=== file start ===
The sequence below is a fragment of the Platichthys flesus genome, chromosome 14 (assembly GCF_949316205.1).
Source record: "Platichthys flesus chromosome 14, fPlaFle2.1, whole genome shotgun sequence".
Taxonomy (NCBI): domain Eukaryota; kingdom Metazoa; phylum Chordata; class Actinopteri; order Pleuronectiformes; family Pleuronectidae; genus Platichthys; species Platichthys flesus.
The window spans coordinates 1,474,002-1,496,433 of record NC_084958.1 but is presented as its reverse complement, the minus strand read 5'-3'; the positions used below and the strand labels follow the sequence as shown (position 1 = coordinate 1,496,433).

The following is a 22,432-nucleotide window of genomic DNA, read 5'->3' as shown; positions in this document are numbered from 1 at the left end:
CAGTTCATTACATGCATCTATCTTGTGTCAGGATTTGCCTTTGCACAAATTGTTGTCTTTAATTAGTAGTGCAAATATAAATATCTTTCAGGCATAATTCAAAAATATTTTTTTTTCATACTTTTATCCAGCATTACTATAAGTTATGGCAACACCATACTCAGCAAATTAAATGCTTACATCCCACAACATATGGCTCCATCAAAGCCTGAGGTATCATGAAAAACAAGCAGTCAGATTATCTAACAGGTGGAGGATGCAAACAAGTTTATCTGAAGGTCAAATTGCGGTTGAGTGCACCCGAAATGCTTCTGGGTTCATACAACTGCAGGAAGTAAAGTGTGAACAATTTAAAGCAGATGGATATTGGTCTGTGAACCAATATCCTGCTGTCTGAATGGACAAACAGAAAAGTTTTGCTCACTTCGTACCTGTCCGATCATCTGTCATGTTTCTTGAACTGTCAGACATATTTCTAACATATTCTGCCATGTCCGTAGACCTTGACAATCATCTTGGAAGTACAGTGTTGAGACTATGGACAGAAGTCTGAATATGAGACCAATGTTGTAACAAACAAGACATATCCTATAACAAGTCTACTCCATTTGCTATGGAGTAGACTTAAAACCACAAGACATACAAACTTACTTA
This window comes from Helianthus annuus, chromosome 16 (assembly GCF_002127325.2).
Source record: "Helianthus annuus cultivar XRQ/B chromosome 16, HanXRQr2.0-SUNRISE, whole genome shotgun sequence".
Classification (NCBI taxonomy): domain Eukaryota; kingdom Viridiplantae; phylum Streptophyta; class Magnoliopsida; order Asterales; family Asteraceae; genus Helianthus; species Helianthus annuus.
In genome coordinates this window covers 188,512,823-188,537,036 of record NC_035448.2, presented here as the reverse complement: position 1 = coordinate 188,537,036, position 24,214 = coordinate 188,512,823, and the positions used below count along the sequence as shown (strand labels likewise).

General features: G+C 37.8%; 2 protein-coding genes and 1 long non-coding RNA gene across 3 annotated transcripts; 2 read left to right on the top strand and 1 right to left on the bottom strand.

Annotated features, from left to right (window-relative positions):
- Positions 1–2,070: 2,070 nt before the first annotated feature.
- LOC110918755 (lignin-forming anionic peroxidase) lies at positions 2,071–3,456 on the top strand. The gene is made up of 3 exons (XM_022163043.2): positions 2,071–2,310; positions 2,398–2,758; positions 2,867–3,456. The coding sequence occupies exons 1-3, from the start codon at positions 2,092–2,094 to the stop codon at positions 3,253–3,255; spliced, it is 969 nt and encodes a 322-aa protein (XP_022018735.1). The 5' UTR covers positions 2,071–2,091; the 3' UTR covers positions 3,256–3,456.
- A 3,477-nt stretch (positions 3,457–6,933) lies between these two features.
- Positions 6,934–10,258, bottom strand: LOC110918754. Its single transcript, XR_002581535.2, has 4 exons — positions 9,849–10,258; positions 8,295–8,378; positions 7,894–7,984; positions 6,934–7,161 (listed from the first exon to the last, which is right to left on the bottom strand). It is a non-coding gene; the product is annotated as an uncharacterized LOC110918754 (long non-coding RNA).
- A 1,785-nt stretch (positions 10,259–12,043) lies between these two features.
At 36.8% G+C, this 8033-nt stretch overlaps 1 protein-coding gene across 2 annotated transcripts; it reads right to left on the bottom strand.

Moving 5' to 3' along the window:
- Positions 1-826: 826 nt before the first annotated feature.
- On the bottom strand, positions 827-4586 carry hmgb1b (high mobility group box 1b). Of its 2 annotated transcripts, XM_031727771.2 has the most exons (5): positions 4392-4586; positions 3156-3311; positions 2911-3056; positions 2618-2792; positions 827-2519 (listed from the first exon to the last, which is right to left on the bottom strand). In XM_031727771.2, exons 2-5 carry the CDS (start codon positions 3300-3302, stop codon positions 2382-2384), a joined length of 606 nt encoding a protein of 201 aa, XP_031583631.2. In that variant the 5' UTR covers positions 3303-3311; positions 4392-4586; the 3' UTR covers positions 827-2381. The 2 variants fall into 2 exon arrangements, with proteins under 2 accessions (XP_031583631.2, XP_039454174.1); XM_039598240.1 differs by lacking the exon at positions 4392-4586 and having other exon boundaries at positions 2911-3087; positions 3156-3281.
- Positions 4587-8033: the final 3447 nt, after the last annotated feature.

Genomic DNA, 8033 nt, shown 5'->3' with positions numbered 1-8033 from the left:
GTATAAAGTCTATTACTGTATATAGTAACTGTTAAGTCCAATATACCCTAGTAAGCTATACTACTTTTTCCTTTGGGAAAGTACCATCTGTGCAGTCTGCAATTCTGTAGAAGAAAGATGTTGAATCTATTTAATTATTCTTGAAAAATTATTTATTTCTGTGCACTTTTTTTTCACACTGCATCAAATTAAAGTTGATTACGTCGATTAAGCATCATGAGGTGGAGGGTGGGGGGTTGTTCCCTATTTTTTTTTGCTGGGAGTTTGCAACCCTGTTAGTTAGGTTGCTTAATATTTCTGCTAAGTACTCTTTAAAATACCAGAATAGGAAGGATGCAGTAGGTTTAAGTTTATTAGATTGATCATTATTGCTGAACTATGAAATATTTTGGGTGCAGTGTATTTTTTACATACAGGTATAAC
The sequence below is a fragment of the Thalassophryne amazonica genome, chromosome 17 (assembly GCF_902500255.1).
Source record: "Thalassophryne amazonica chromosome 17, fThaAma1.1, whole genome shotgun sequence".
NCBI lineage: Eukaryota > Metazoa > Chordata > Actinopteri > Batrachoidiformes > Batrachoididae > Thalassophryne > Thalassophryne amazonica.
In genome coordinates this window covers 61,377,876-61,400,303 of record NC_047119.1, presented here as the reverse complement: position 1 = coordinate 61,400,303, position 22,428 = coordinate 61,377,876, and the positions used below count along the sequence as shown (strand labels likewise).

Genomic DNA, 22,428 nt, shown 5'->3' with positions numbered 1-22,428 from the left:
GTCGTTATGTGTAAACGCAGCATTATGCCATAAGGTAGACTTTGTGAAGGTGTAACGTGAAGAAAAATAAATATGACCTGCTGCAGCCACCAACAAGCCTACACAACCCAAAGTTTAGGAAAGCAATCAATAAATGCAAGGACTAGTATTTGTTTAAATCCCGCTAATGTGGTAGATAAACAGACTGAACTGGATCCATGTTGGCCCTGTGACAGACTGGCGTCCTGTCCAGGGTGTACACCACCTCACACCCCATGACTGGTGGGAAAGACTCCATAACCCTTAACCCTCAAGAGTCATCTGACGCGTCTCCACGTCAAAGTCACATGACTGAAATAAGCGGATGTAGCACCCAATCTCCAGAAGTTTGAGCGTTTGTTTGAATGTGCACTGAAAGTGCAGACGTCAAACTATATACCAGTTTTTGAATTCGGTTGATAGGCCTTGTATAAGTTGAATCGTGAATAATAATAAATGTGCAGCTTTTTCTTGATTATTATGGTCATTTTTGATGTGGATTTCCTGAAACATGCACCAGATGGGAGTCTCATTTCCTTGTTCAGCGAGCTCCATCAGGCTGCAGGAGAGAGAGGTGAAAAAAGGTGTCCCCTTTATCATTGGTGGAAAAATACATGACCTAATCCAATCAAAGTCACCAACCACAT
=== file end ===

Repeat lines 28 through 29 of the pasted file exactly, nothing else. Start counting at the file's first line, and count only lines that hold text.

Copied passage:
In genome coordinates this window covers 61,377,876-61,400,303 of record NC_047119.1, presented here as the reverse complement: position 1 = coordinate 61,400,303, position 22,428 = coordinate 61,377,876, and the positions used below count along the sequence as shown (strand labels likewise).

Genomic DNA, 22,428 nt, shown 5'->3' with positions numbered 1-22,428 from the left: